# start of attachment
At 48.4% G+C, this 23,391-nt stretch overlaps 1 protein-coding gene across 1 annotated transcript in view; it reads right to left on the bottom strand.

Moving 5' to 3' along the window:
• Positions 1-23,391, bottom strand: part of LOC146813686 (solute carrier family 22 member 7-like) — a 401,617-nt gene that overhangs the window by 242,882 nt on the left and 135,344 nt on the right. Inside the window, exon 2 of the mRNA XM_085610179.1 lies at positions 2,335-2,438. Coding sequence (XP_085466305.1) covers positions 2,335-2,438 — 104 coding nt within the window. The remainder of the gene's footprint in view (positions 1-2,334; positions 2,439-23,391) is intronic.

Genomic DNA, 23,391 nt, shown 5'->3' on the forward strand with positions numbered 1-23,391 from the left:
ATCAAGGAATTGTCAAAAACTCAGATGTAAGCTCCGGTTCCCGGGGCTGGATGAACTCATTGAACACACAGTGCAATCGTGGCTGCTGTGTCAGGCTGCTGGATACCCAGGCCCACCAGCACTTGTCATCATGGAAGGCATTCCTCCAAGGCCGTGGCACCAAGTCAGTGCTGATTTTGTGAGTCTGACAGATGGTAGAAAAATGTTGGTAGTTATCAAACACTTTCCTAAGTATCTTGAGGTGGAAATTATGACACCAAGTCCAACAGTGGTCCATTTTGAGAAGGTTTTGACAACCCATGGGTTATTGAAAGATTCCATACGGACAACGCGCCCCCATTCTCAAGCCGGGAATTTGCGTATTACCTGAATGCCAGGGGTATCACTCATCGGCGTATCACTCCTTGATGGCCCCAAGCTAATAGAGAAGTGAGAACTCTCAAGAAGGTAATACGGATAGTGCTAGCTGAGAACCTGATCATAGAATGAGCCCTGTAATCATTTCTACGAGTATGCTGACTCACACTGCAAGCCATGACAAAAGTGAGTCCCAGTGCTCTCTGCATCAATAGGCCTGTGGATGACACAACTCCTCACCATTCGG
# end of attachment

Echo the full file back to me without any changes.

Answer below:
At 48.4% G+C, this 23,391-nt stretch overlaps 1 protein-coding gene across 1 annotated transcript in view; it reads right to left on the bottom strand.

Moving 5' to 3' along the window:
• Positions 1-23,391, bottom strand: part of LOC146813686 (solute carrier family 22 member 7-like) — a 401,617-nt gene that overhangs the window by 242,882 nt on the left and 135,344 nt on the right. Inside the window, exon 2 of the mRNA XM_085610179.1 lies at positions 2,335-2,438. Coding sequence (XP_085466305.1) covers positions 2,335-2,438 — 104 coding nt within the window. The remainder of the gene's footprint in view (positions 1-2,334; positions 2,439-23,391) is intronic.

Genomic DNA, 23,391 nt, shown 5'->3' on the forward strand with positions numbered 1-23,391 from the left:
ATCAAGGAATTGTCAAAAACTCAGATGTAAGCTCCGGTTCCCGGGGCTGGATGAACTCATTGAACACACAGTGCAATCGTGGCTGCTGTGTCAGGCTGCTGGATACCCAGGCCCACCAGCACTTGTCATCATGGAAGGCATTCCTCCAAGGCCGTGGCACCAAGTCAGTGCTGATTTTGTGAGTCTGACAGATGGTAGAAAAATGTTGGTAGTTATCAAACACTTTCCTAAGTATCTTGAGGTGGAAATTATGACACCAAGTCCAACAGTGGTCCATTTTGAGAAGGTTTTGACAACCCATGGGTTATTGAAAGATTCCATACGGACAACGCGCCCCCATTCTCAAGCCGGGAATTTGCGTATTACCTGAATGCCAGGGGTATCACTCATCGGCGTATCACTCCTTGATGGCCCCAAGCTAATAGAGAAGTGAGAACTCTCAAGAAGGTAATACGGATAGTGCTAGCTGAGAACCTGATCATAGAATGAGCCCTGTAATCATTTCTACGAGTATGCTGACTCACACTGCAAGCCATGACAAAAGTGAGTCCCAGTGCTCTCTGCATCAATAGGCCTGTGGATGACACAACTCCTCACCATTCGG